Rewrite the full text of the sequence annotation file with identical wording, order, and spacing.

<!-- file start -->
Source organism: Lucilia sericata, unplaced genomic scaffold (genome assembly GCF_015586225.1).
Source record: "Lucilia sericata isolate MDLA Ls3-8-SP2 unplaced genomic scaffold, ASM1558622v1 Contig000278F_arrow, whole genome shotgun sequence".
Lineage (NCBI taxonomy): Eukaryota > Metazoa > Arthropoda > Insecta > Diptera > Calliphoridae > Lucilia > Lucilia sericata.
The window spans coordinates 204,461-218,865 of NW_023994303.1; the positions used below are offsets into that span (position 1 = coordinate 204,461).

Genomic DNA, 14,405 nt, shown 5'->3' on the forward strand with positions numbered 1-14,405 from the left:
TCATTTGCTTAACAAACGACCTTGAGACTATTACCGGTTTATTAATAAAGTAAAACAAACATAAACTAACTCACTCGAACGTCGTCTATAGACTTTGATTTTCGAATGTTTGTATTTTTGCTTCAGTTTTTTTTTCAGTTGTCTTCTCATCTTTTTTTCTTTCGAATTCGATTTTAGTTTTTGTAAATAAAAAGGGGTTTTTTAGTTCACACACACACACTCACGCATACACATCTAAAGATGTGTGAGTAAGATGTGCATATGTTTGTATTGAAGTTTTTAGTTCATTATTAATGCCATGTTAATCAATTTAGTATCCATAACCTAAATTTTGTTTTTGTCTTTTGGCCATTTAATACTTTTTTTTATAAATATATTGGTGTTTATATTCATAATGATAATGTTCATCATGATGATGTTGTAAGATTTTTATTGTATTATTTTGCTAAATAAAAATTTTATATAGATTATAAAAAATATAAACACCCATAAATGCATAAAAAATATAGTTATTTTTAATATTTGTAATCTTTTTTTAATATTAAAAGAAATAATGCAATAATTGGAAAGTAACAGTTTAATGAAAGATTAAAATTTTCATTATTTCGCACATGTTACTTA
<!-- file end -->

Source organism: Lucilia sericata, unplaced genomic scaffold (genome assembly GCF_015586225.1).
Source record: "Lucilia sericata isolate MDLA Ls3-8-SP2 unplaced genomic scaffold, ASM1558622v1 Contig000278F_arrow, whole genome shotgun sequence".
Lineage (NCBI taxonomy): Eukaryota > Metazoa > Arthropoda > Insecta > Diptera > Calliphoridae > Lucilia > Lucilia sericata.
The window spans coordinates 204,461-218,865 of NW_023994303.1; the positions used below are offsets into that span (position 1 = coordinate 204,461).

Genomic DNA, 14,405 nt, shown 5'->3' on the forward strand with positions numbered 1-14,405 from the left:
TCATTTGCTTAACAAACGACCTTGAGACTATTACCGGTTTATTAATAAAGTAAAACAAACATAAACTAACTCACTCGAACGTCGTCTATAGACTTTGATTTTCGAATGTTTGTATTTTTGCTTCAGTTTTTTTTTCAGTTGTCTTCTCATCTTTTTTTCTTTCGAATTCGATTTTAGTTTTTGTAAATAAAAAGGGGTTTTTTAGTTCACACACACACACTCACGCATACACATCTAAAGATGTGTGAGTAAGATGTGCATATGTTTGTATTGAAGTTTTTAGTTCATTATTAATGCCATGTTAATCAATTTAGTATCCATAACCTAAATTTTGTTTTTGTCTTTTGGCCATTTAATACTTTTTTTTATAAATATATTGGTGTTTATATTCATAATGATAATGTTCATCATGATGATGTTGTAAGATTTTTATTGTATTATTTTGCTAAATAAAAATTTTATATAGATTATAAAAAATATAAACACCCATAAATGCATAAAAAATATAGTTATTTTTAATATTTGTAATCTTTTTTTAATATTAAAAGAAATAATGCAATAATTGGAAAGTAACAGTTTAATGAAAGATTAAAATTTTCATTATTTCGCACATGTTACTTA